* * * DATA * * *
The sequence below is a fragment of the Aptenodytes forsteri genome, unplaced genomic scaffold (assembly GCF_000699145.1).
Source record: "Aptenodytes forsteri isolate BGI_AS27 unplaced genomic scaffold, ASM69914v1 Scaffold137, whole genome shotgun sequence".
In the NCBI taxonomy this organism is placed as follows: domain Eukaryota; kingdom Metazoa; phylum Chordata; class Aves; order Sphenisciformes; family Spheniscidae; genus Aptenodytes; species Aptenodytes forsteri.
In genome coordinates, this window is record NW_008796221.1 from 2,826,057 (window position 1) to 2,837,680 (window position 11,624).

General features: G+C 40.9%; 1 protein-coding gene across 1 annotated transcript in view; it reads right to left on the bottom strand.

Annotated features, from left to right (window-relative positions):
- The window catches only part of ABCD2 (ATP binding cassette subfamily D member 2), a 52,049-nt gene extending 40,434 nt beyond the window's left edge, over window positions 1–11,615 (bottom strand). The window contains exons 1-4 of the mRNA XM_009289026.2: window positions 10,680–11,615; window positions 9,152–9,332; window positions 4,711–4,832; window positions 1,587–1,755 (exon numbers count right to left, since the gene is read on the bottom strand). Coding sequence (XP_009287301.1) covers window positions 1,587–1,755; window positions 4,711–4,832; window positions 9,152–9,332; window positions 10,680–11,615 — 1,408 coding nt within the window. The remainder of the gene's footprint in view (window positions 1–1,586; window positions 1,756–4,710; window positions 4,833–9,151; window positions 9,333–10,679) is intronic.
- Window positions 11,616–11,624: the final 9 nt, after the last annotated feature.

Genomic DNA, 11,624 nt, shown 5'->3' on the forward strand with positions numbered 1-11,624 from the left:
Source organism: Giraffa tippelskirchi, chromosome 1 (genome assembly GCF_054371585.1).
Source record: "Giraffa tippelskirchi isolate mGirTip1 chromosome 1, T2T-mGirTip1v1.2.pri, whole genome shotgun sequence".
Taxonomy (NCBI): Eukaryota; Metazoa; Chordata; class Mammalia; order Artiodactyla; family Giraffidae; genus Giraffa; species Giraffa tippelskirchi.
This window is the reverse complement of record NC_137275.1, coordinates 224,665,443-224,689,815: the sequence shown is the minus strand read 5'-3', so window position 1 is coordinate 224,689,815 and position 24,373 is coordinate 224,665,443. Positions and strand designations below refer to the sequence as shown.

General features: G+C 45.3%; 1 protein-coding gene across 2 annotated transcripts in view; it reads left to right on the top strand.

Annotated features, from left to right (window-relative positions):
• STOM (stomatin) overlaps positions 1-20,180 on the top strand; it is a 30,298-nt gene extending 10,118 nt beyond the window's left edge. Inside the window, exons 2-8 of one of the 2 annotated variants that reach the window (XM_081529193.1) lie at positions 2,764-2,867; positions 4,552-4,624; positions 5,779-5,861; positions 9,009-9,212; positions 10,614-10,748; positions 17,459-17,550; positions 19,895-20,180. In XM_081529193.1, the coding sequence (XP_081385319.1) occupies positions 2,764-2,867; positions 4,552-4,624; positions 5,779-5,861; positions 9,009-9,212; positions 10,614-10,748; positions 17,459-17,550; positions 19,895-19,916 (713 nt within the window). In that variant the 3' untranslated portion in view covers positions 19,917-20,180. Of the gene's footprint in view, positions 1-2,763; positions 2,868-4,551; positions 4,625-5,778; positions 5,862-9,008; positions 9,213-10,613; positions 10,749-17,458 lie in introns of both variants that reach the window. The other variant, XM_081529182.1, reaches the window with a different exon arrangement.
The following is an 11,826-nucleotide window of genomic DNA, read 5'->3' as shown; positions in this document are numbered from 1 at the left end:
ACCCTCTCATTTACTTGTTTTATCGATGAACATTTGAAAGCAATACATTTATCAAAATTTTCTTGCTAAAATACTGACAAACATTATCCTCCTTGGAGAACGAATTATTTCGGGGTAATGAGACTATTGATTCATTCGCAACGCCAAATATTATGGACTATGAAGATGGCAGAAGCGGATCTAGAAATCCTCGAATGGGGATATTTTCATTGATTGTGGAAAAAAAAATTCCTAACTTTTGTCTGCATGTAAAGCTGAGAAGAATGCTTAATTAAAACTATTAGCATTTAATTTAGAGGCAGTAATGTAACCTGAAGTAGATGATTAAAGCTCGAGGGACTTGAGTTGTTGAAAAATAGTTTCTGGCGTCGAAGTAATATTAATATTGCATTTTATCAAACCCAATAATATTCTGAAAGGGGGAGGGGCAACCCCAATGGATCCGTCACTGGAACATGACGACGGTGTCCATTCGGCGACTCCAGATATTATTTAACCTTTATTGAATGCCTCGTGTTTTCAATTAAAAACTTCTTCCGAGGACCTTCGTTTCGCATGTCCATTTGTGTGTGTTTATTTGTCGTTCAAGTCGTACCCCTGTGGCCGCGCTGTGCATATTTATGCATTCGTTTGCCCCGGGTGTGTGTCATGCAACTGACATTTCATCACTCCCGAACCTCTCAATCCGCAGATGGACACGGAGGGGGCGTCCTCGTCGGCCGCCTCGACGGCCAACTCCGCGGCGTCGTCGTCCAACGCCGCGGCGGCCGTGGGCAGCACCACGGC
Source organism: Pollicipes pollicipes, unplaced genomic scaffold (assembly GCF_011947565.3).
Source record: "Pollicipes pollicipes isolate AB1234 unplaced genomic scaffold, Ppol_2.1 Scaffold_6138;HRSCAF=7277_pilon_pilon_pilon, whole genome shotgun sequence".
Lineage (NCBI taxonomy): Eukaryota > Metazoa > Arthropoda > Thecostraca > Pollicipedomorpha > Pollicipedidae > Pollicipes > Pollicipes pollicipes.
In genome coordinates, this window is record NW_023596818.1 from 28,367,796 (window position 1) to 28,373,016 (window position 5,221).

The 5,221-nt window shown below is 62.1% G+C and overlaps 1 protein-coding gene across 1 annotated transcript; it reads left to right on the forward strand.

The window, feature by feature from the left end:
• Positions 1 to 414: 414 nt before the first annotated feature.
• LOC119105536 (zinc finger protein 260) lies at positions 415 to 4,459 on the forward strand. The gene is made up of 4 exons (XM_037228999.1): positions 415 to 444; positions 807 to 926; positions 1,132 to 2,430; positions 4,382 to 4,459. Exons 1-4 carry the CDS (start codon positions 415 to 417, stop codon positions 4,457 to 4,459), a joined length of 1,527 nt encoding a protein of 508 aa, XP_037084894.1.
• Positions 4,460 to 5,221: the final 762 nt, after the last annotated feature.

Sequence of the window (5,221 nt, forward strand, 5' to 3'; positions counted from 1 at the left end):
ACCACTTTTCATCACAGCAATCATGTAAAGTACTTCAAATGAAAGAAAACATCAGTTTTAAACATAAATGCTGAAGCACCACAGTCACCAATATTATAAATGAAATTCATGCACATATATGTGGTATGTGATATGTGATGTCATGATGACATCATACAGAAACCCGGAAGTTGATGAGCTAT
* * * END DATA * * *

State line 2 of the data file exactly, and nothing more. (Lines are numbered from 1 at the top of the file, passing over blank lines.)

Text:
Source record: "Aptenodytes forsteri isolate BGI_AS27 unplaced genomic scaffold, ASM69914v1 Scaffold137, whole genome shotgun sequence".